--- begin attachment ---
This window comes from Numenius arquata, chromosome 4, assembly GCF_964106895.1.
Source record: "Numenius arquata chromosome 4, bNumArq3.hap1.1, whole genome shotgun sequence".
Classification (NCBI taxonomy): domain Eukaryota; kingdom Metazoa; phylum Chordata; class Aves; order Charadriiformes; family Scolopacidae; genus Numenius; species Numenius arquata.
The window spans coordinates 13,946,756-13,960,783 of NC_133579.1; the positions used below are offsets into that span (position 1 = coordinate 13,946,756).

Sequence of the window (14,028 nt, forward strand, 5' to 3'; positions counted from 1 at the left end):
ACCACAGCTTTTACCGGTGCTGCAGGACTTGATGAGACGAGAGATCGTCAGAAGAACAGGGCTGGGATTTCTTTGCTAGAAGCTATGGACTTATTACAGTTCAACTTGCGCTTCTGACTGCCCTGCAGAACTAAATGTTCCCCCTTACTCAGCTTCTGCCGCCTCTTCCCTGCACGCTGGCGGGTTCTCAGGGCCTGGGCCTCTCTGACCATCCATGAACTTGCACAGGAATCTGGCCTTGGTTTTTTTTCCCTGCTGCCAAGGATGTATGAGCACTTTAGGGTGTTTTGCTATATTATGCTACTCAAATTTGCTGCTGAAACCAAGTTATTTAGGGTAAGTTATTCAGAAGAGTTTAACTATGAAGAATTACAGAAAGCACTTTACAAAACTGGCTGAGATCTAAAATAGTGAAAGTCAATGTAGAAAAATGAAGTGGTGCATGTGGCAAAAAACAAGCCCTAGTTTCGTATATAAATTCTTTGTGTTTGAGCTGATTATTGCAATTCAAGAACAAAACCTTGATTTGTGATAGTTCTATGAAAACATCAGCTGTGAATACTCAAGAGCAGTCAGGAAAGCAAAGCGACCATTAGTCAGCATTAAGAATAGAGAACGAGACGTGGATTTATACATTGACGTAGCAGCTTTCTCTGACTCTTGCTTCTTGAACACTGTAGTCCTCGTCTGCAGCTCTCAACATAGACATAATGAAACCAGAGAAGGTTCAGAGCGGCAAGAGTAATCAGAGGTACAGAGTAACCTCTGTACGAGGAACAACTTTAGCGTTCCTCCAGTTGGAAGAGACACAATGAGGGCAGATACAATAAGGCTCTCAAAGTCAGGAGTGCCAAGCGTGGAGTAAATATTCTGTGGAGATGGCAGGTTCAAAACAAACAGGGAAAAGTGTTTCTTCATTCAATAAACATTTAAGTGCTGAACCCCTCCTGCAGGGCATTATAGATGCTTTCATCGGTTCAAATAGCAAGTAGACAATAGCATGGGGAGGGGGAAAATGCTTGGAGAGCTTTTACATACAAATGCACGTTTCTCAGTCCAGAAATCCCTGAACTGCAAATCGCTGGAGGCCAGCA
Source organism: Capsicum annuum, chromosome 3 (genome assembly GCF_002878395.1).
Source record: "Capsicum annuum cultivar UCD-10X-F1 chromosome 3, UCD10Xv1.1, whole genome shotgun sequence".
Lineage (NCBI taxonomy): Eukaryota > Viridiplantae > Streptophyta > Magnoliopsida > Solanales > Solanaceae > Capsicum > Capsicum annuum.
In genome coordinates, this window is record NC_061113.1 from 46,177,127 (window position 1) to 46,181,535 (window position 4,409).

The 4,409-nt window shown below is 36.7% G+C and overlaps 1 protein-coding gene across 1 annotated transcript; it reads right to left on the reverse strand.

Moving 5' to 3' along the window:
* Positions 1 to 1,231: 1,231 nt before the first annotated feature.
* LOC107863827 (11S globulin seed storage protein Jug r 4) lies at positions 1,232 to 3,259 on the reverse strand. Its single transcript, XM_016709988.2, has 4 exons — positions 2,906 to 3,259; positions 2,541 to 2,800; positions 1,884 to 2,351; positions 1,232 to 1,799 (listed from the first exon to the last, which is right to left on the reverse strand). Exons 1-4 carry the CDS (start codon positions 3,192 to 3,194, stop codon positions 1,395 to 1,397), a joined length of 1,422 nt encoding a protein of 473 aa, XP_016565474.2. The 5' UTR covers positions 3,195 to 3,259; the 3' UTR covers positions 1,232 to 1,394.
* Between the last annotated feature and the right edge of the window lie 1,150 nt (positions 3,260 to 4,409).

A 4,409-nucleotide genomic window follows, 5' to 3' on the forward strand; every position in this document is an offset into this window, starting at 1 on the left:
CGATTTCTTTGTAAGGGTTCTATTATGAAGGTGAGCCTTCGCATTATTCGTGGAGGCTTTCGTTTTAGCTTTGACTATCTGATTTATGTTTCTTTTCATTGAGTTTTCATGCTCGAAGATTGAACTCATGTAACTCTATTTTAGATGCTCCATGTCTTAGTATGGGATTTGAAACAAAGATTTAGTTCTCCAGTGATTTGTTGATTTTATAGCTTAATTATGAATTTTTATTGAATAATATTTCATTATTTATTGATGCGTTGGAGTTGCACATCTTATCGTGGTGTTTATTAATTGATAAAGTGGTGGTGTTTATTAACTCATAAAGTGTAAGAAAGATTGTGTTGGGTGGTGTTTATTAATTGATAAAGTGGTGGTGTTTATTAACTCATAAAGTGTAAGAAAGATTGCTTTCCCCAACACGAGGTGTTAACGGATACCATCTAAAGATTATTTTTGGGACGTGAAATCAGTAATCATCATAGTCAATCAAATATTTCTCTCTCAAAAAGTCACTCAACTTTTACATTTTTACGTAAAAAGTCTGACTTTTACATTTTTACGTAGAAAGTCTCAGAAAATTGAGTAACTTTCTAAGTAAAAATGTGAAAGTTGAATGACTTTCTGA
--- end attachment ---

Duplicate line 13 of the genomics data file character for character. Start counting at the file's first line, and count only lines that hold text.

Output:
* Positions 1 to 1,231: 1,231 nt before the first annotated feature.